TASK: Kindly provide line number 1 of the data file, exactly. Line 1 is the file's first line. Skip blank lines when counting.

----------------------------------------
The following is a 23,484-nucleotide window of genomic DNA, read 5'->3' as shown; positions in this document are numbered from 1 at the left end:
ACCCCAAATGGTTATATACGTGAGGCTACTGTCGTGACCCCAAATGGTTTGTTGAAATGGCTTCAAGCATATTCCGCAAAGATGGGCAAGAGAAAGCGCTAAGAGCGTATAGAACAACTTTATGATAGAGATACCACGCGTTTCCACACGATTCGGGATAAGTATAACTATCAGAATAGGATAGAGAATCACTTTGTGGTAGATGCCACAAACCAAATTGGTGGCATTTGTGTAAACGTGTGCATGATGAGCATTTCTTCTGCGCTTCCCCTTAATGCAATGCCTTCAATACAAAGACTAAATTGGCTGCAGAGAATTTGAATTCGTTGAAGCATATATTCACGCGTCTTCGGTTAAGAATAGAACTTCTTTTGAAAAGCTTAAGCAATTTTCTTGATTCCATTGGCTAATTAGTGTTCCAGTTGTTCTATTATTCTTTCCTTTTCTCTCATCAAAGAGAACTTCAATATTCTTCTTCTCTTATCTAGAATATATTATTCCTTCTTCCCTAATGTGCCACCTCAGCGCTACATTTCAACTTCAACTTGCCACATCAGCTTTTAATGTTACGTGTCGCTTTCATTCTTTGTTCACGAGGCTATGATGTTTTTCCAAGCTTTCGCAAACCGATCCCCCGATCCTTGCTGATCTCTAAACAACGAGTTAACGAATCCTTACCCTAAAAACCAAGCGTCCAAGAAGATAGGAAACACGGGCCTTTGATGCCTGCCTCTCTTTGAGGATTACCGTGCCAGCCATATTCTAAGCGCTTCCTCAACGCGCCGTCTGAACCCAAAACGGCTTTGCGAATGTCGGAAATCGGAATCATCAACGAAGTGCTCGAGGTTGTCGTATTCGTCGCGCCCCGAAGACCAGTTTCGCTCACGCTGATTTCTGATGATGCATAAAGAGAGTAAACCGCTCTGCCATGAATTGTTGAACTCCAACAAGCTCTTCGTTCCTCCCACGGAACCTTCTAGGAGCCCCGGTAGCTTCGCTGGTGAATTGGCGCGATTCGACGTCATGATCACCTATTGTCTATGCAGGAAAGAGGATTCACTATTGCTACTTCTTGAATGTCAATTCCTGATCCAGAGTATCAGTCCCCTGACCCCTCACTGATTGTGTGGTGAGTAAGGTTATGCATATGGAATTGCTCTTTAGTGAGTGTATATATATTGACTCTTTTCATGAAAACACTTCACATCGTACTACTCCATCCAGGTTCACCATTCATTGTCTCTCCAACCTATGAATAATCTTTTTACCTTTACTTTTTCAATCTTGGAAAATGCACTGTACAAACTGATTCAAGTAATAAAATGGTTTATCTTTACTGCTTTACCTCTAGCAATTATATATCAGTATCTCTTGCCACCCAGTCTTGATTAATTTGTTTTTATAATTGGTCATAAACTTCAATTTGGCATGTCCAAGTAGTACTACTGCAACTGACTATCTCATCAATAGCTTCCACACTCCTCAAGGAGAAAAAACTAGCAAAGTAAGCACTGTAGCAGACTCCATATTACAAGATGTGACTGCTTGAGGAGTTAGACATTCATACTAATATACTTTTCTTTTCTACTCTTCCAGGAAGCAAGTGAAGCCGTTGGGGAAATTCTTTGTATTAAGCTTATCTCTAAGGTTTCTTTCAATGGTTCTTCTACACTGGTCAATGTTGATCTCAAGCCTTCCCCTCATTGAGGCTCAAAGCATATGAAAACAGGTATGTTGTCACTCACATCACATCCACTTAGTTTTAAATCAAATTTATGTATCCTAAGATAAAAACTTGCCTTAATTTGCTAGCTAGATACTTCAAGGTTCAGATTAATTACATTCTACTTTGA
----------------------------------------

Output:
The following is a 23,484-nucleotide window of genomic DNA, read 5'->3' as shown; positions in this document are numbered from 1 at the left end: